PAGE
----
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‘Budget has drawn mixed responses’

‘Budget has drawn mixed responses’

20 Nov 2023 | BY Savithri Rodrigo

  • CAL Research Equity Analyst Sajani Dewapura on Budget 2024’s dependency on revenue collection

Budget 2024 presented by President and Minister of Finance, Economic Stabilisation, and National Policies Ranil Wickremesinghe has been termed a “fairy tale” with promises of revenue that lack grounding in reality, by Verité Research Executive Director Dr. Nishan de Mel.

Admittedly, it is a challenging time when a balancing act is required in keeping the masses happy on the one hand and donors on the other, all the while ensuring that the country stays on the rails. The Budget addressed all major areas as expected, including key industry developments, the social net, female empowerment, environmental aspects, and education – both in literacy and higher academics, while also dealing with Government revenue increases, capital allocations, and debt restructuring.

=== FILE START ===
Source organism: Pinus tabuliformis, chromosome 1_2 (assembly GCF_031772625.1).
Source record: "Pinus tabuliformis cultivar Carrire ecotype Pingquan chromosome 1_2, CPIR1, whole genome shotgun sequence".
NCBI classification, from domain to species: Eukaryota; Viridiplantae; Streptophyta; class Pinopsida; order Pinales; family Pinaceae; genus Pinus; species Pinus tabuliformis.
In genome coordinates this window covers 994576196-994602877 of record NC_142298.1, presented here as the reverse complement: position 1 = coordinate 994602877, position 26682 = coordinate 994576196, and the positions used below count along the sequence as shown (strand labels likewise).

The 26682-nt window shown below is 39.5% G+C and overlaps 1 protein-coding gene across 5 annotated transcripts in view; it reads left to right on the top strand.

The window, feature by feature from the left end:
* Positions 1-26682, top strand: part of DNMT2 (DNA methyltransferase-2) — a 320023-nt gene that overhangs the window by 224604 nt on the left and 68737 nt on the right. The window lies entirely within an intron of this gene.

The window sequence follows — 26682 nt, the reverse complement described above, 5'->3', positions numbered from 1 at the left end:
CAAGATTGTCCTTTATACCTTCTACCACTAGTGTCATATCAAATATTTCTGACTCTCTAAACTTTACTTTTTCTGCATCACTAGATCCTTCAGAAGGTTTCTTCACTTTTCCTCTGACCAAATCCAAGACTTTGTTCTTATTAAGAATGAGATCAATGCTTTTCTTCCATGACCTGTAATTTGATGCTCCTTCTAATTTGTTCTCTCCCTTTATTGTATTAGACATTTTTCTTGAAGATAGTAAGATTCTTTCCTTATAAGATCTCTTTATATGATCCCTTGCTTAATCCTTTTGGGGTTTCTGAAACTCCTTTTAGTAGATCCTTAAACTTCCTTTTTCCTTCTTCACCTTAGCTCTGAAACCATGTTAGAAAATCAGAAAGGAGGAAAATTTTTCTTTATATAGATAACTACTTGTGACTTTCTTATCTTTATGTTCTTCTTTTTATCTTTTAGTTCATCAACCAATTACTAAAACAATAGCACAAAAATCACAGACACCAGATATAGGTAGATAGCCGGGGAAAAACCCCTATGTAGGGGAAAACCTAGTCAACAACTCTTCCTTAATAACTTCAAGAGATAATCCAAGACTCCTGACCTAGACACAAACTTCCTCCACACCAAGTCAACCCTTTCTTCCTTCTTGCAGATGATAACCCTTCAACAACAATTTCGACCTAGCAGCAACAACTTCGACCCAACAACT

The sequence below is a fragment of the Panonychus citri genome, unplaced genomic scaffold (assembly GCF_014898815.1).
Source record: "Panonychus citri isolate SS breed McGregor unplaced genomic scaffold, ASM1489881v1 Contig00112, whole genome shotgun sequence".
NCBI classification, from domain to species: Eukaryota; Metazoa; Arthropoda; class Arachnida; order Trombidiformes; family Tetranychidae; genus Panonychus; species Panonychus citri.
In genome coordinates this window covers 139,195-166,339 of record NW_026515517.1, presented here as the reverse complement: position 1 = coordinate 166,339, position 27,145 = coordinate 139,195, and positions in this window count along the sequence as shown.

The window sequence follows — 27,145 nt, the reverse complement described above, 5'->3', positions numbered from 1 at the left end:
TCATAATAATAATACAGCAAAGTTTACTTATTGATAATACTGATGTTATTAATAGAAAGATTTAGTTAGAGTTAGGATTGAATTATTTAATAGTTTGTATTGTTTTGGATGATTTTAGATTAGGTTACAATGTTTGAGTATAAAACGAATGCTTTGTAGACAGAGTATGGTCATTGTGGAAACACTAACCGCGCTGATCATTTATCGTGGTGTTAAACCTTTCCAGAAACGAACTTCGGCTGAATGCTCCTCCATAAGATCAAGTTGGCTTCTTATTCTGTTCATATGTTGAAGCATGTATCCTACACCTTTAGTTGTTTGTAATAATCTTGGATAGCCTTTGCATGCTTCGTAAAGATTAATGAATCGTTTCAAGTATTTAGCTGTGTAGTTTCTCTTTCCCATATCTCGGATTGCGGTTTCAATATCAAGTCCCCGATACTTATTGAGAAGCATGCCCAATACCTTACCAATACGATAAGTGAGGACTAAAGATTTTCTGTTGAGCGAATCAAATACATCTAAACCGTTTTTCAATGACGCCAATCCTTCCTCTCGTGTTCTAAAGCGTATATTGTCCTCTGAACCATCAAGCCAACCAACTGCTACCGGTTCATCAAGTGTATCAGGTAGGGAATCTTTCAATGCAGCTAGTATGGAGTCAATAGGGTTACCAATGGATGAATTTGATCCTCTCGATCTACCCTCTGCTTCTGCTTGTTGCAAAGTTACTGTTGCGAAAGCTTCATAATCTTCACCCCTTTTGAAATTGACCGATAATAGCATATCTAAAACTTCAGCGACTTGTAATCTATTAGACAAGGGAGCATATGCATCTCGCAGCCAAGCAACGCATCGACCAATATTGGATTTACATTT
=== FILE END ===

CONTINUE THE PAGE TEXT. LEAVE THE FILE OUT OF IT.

But what does the new Budget mean for Sri Lanka and what can we expect from it, given last year’s (2022) Budget proposals and follow-through? Capital Alliance Limited (CAL) Research Equity Analyst Sajani Dewapura provides a critical analysis of Budget 2024 on Kaleidoscope.

Following are excerpts from the interview:

What are the salient points in Budget 2024 that you’ve observed?

The overall Budget for 2024 aims to improve tax collection rather than increasing tax rates. The total tax revenue for 2024 comprises 28% from income tax, 59% from taxes on goods and services, and 13% from taxes on external trade. The Government aims to increase tax collection mainly from taxes on goods and services, which is expected to increase by Rs. 859 billion out of a total tax increase of Rs. 1.2 trillion.